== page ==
Why Prebiotics Are Just As Important As Probiotics
Gut health is no joke, guys.
We’re just as likely as the next person to feel confused over the new concoctions and information the health and wellness worlds are feeding us (y’all remember the debate between MCT oil and coconut oil?). So, as we’ve heard more and more about prebiotics (not to be confused with probiotics), we figured it was time to get the 411 on them.
You see, we know probiotics well. They’re one of the most important bacteria for maintaining the health of your gut, and they help protect your body from infections and colds by regulating their numbers inside your body. They also work to reduce mild depression, prevent development of allergies, ward off diarrhea, and are vital when taking antibiotics, since they replace the good bacteria in your intestinal tract that antibiotics kill. But what happens when you add prebiotics to the mix? Jules Miller, founder of The Nue Co., and The Nue Co.’s medical advisor, Dr. Tiffany Lester, answered all the questions we had about these new-ish supplements, while also clarifying how they differ from our trusty probiotics.
Prebiotics vs. Probiotics
Prebiotics: “Put simply, prebiotics feed the existing good bacteria in your gut and encourage it to thrive. [They] act like a fertiliser that promotes growth of the good bacteria already in your gut. They are available from plants such as chicory, asparagus, and yams,” Miller says.
Dr. Lester adds that “prebiotics are just as essential [as probiotics] and are the fuel for the beneficial bacteria. This includes not only supplements, but fermented foods, like kimchi and kombucha. The benefits of prebiotics are vast; they lower obesity risk, support stress response, and lower inflammation.”
Probiotics: “Probiotics are live bacteria delivered to your gut—they help to repopulate and rebalance your microbiome. Live probiotics are readily available in fermented products such as sauerkraut and kefir,” Miller says.
In other words, probiotics are good bacteria that will continue to grow in your gut, rebalancing your body. Prebiotics do their part by supporting said bacteria and helping it grow. As we mentioned before, probiotics are the protectors of your body, so you can consider prebiotics as their second-in-command.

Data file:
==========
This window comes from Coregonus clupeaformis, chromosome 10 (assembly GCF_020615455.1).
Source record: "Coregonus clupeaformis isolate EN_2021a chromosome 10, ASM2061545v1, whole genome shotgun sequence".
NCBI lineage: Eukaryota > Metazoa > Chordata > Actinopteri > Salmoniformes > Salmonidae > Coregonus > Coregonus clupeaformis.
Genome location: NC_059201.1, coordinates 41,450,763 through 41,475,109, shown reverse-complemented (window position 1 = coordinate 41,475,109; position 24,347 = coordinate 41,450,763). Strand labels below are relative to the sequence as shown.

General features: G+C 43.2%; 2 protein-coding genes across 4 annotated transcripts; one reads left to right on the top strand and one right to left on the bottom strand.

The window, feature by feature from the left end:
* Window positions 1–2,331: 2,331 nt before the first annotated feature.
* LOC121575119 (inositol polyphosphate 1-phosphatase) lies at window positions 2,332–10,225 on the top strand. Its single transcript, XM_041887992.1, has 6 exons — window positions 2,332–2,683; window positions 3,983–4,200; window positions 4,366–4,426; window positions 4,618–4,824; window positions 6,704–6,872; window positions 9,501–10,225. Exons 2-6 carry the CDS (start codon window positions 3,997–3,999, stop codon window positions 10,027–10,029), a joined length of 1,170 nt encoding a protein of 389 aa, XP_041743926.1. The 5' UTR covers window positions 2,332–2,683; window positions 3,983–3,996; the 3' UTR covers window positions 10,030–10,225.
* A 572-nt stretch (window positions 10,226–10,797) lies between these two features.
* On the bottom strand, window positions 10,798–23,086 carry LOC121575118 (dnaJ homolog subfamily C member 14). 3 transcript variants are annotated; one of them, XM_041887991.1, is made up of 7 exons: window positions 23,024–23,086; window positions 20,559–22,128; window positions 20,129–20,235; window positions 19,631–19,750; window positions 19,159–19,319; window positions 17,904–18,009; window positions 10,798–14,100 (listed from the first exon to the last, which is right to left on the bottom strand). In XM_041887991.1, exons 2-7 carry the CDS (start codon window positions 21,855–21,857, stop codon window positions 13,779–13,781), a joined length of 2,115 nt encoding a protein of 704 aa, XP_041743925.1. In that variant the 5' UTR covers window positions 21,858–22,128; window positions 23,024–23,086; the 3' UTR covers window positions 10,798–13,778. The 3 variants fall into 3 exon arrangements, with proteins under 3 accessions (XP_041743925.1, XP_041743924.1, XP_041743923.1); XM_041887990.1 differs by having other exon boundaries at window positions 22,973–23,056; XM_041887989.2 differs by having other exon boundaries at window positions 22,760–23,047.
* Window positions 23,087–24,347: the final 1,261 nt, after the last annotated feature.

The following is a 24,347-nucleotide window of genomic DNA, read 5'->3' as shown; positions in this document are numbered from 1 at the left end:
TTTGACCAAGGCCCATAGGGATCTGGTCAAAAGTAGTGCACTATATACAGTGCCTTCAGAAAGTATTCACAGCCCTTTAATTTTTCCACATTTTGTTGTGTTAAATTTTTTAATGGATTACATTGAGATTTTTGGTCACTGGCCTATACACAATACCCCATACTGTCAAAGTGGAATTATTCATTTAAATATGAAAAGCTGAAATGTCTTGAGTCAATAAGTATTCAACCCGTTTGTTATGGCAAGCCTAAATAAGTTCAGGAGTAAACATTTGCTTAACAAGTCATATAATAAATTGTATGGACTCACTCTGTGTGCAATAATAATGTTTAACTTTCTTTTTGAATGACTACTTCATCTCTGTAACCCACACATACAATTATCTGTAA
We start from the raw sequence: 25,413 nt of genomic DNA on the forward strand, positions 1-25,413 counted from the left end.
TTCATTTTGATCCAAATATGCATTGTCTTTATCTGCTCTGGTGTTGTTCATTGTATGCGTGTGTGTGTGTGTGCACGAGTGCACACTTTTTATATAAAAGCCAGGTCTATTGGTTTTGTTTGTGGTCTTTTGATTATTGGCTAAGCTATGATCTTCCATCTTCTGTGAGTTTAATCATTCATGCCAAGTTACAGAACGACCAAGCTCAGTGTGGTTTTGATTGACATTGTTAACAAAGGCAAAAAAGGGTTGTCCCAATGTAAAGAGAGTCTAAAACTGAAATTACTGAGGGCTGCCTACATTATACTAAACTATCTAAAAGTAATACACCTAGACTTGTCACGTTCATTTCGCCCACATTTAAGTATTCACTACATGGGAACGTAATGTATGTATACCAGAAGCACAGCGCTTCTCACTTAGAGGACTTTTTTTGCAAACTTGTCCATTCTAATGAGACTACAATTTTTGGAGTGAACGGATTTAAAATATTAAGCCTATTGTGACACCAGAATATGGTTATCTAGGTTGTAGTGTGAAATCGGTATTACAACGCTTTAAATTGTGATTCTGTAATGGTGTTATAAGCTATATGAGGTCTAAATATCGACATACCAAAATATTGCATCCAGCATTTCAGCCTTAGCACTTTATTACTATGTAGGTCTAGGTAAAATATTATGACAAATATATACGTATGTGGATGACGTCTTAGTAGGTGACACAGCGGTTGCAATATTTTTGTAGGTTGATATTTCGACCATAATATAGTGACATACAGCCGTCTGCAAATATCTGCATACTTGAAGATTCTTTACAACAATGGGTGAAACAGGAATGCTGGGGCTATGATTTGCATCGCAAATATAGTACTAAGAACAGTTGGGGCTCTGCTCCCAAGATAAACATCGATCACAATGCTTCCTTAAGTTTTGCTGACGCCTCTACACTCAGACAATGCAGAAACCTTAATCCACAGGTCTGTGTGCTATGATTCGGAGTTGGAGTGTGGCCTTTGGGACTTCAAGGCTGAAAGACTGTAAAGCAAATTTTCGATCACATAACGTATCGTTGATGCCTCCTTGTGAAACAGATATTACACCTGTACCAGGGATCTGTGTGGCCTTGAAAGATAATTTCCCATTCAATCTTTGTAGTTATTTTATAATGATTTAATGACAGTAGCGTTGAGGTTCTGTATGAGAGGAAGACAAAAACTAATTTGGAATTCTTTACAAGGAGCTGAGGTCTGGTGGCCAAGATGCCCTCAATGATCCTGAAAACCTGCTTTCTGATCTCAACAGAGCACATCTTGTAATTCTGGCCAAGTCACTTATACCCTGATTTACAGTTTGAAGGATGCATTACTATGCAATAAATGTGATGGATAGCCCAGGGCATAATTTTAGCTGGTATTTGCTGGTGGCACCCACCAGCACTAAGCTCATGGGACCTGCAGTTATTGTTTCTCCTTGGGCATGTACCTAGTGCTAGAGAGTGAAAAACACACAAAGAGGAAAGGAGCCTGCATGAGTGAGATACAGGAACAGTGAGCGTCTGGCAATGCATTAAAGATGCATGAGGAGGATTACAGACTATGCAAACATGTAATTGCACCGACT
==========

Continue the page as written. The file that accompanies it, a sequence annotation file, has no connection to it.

The Best Way to Take ’Em
“Prebiotics are food for the good bacteria that we consume, [so they’re] best taken with a meal,” says Dr. Lester. “Preferably [take them] in the form of a supplement powder.” Miller let us know that you can also get your prebiotics naturally from food. “Prebiotics are naturally occurring in foods like chicory root, jerusalem artichoke, dandelion greens, garlic, leeks, onion, bananas, and asparagus,” she says, adding, “prebiotics are a specialized plant fiber that acts as fertilizer for probiotics.” Dr. Lester mentions that she “counsels patients to add one of these seasonal foods to their daily diet.”
So what about when we take probiotics? “Taking probiotics at any time of day is better than none at all,” Dr. Lester explains. “The best time to take probiotics is before bedtime. Not only is our digestion resting, which promotes healing, it also aids in better quality sleep by increasing tryptophan and melatonin.”
Let’s Talk Dosage
Let’s be real—while we’re told that certain supplements are good for us, it’s hard to know which ones to purchase since there are so many available. So let’s start with the OG: probiotics. “In an otherwise healthy individual, traditionally a 50 billion CFU daily broad-spectrum probiotic that contains both Lactobacillus and Bifidobacterium strains has been considered the dose required to be beneficial to your body by the time it reaches your gut,” Dr. Lester says. “However, a spore-based SBO (soil based organism) probiotic such as Lactospore is activated upon coming into contact with stomach acid. Therefore, a 15 billion strain count of this variety is sufficient.” And when it comes to prebiotics? “For prebiotics, it often depends on tolerance and form, so I recommend to start slowly and titrate up if taking a supplement.”
Listen to Your Body
Like anything else, be mindful of how you introduce this new supplement to your body. “If you’re not used to consuming prebiotic fiber, too much at once can be hard for your body to digest,” Miller explains. Consuming too much fiber can lead to bloating or abdominal pain (neither of which we want), so many people ingest prebiotics exclusively in powder form. “By using a powder, you’re able to control the amount of prebiotic fiber you’re ingesting.” Thank you, Miller.
“Taking a prebiotic and probiotic daily is an easy step to incorporate into your day. Aside from easier digestion, people also report higher energy levels, better concentration, and glowing skin! Taking a prebiotic and a probiotic daily is like taking a multivitamin for your gut. Research suggests that using prebiotics, as well as [having] a diet containing soluble and insoluble fiber, helps probiotics to populate and flourish in the gut.” Dr. Lester also adds, “Some may need to start slow and titrate up if they notice a large increase in gassiness. Also, individuals who have been diagnosed with SIBO (small intestinal bowel overgrowth) should consult their doctor on taking pre- or probiotics.”
[Editor’s Note: As ever, we are not doctors or medical know-it-alls. And everybody is different, so make sure to check with a doctor before trying anything new.]
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